Jason Marin: Californians Helping Alleviate Medical Problems, Inc. v. Commissioner of Internal Revenue

Jason Marin: Californians Helping Alleviate Medical Problems, Inc. v. Commissioner of Internal Revenue
CANNANNEW REPORT

 Jason Marin Californians Helping to Alleviate Med. Problems, Inc. v. Comm’r of Internal Revenue, 128 T.C. 173, 128 T.C. 14 (U.S.T.C. 2007) Issue & Ruling In 1981 a case was filed in tax court that gave rise to the Internal Revenue Code (I.R.C.) § 280E, which disallows expenses with operating a business or trade that traffics controlled substances listed in schedules I and II on the Controlled Substance Act (CSA). Controlled substances listed in Schedules I and II are drugs with no medical use and carry the potential for abuse. Marijuana is listed in Schedule I. Because of this listing,  companies that deal in Marijuana sales are subject to I.R.C. § 280E and cannot deduct operating expenses from federal income taxes. Often, companies establish multiple operating entities to allocate operating expenses between the entity that distributes Marijuana and the non-distributing entity. Companies may fall into tax problems when the entities have intercompany transactions and do not adequately distinguish the expenses and revenues between each operating entity. Analysis One interesting case where the corporation successfully claimed some of the operating expenses is Californians Helping Alleviate Medical Problems, Inc. v. Commissioner of Internal Revenue, (CHAMP). CHAMP was organized on December 24, 1996. The articles of incorporation stated it “is organized and operated exclusively for charitable, educational and scientific purposes” and “The property of this corporation is irrevocably dedicated to charitable purposes.” Although CHAMP was one organization, it “operated with a dual purpose.” The first and primary purpose was to provide caregiving service to members who suffered from severe illnesses such as Acquired Immune Deficiency Syndrome (AIDS), cancer, multiple sclerosis. The second purpose was to provide the members with medical Marijuana under the California Compassionate Use Act. Each member of CHAMP would pay a membership fee in exchange for the right to obtain caregiving…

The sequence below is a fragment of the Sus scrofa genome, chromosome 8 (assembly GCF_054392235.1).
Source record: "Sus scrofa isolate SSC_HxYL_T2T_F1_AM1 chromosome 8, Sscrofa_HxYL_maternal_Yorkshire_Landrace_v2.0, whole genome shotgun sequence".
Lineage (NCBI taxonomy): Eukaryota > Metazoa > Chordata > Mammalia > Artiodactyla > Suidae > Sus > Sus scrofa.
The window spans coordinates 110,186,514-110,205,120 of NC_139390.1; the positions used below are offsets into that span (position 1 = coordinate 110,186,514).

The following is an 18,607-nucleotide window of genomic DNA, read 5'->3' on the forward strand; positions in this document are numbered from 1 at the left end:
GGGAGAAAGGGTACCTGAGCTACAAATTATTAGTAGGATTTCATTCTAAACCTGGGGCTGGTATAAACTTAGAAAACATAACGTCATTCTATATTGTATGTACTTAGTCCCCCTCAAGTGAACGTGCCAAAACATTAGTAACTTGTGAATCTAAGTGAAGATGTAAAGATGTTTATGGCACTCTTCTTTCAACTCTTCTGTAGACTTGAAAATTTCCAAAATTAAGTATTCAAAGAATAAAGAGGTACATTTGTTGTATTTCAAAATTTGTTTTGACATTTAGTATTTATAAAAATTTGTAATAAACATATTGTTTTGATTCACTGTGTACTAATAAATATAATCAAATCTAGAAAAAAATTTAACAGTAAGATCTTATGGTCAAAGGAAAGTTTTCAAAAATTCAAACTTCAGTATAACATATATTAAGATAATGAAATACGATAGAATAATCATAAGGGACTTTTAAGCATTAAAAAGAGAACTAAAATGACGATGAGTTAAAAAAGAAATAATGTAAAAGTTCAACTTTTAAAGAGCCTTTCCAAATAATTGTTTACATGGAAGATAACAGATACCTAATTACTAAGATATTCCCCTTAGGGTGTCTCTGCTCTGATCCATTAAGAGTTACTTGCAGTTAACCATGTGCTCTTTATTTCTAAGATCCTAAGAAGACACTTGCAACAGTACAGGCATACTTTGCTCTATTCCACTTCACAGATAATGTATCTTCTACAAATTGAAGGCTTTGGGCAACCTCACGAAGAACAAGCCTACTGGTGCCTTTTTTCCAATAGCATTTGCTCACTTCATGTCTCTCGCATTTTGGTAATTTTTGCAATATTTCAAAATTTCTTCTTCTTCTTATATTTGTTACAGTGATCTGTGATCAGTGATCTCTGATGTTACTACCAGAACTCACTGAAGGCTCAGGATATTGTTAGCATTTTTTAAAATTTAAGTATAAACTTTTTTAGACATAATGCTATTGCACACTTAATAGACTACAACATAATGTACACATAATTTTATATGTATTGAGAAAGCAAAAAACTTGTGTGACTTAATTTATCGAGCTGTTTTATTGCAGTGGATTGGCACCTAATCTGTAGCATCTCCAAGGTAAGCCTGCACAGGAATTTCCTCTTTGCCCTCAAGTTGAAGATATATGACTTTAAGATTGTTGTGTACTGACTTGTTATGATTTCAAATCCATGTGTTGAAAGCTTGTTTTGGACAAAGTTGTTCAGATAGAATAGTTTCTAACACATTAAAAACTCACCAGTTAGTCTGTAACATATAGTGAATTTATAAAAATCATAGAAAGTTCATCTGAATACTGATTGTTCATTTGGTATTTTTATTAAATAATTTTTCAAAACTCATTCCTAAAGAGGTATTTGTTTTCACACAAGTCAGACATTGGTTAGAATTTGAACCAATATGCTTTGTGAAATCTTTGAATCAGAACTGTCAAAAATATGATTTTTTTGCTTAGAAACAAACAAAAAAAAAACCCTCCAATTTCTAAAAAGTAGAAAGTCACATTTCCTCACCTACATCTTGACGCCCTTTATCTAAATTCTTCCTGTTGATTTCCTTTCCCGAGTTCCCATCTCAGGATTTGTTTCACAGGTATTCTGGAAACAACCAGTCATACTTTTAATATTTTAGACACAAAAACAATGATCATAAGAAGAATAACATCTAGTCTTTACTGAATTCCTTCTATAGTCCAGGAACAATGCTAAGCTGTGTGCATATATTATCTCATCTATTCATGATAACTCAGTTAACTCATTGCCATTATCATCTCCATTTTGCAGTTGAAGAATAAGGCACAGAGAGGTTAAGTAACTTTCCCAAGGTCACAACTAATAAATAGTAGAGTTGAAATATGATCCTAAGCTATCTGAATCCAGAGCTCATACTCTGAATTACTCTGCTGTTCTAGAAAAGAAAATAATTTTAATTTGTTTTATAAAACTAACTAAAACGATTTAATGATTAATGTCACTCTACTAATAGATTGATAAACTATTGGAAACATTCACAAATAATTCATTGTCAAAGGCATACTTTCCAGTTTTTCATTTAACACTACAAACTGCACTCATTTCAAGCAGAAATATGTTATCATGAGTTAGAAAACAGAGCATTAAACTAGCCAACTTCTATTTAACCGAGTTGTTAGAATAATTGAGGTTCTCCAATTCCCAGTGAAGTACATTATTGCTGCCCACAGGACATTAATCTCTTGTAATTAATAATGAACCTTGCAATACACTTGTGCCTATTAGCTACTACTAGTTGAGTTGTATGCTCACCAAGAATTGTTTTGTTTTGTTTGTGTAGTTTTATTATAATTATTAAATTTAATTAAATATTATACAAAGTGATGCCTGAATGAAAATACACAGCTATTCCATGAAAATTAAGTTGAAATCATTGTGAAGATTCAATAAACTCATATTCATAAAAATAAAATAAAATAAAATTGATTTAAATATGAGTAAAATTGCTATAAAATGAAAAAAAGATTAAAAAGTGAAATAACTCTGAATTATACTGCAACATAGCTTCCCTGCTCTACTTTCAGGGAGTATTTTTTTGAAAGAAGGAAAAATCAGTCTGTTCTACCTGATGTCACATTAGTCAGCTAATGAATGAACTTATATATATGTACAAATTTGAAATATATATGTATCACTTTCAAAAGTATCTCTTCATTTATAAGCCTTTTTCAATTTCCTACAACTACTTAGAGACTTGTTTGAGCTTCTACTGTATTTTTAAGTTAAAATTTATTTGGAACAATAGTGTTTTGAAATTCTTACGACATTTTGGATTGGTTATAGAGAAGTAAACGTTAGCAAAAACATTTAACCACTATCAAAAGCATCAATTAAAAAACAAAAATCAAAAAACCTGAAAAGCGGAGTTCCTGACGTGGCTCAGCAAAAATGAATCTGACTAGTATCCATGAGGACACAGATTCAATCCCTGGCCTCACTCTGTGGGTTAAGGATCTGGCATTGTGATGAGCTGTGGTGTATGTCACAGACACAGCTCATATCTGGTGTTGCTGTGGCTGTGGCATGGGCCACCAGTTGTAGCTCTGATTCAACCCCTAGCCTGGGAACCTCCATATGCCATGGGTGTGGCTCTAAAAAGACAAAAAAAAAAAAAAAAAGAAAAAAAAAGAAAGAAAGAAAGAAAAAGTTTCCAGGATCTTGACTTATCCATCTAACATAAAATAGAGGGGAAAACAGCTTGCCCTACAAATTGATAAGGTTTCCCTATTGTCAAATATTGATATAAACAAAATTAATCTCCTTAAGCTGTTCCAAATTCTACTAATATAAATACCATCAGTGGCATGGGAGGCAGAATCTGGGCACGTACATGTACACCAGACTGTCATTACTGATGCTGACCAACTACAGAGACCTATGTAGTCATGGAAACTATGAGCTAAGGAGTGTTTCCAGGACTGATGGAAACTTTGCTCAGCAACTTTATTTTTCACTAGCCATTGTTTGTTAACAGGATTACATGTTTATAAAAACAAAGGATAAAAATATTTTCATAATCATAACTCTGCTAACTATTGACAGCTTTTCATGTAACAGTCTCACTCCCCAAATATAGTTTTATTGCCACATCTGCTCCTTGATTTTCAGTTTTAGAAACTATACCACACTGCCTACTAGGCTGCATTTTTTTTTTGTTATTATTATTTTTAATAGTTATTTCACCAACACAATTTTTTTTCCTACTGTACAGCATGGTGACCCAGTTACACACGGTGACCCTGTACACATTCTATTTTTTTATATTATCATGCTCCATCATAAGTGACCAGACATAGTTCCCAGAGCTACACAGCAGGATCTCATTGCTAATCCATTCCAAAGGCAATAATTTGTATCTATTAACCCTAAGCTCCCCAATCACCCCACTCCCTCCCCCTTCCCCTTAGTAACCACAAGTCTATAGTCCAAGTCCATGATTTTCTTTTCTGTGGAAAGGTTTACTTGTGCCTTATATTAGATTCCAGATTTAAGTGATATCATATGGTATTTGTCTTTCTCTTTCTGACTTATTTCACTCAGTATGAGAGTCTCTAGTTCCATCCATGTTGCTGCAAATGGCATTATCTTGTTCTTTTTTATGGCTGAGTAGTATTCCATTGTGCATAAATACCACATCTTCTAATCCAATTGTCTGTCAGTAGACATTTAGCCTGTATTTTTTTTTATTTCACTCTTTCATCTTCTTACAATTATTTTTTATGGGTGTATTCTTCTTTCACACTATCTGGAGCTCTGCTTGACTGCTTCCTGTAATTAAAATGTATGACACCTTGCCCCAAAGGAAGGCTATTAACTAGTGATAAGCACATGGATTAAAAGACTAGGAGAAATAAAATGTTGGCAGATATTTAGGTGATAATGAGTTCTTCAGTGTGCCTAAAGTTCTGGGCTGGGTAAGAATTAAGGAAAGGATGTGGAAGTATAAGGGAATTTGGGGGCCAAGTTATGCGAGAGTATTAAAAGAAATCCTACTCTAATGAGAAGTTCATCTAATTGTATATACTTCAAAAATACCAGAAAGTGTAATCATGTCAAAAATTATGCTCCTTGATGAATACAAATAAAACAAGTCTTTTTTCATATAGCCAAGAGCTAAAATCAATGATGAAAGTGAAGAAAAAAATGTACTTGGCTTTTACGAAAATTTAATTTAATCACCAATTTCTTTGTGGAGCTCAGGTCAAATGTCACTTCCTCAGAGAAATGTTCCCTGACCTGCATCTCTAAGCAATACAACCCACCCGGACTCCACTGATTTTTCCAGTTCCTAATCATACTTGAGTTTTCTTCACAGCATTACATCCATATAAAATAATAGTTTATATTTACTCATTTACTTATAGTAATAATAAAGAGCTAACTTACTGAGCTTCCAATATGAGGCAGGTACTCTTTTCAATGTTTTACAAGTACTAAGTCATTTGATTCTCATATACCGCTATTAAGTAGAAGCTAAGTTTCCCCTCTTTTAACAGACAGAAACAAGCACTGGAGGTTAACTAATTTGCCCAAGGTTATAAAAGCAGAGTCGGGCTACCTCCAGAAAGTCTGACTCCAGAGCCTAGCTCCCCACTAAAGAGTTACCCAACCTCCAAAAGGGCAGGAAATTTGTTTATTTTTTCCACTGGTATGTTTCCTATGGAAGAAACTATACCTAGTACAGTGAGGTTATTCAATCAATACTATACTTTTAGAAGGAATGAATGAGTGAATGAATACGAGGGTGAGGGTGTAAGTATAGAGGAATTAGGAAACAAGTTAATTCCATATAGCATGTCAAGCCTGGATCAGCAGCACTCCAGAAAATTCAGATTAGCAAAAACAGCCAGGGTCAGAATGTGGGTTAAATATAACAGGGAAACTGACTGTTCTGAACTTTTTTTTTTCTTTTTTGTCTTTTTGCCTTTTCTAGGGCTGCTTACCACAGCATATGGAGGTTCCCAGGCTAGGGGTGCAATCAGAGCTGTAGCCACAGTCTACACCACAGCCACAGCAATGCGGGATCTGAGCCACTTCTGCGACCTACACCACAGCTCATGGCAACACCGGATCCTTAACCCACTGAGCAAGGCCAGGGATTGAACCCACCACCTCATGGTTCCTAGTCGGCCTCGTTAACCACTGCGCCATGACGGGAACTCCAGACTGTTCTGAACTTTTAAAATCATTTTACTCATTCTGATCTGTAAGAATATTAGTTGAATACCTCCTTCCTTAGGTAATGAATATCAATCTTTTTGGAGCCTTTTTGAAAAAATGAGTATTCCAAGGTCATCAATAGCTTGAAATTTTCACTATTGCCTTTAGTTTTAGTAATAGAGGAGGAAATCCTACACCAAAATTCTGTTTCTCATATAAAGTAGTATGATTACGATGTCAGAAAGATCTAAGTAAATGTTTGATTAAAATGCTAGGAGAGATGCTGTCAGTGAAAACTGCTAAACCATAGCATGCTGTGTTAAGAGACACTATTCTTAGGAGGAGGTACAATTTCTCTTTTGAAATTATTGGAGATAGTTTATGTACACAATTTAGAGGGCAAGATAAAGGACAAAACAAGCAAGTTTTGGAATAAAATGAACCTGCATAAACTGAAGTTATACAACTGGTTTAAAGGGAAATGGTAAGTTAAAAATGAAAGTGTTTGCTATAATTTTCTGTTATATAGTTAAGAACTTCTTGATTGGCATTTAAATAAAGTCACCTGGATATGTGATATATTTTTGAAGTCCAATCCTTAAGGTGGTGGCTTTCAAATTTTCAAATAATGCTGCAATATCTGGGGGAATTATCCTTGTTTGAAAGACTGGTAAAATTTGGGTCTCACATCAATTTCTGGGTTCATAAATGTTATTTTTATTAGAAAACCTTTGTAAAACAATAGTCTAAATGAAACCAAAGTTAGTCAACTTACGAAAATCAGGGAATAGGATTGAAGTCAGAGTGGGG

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Source : Jason Marin: Californians Helping Alleviate Medical Problems, Inc. v. Commissioner of Internal Revenue

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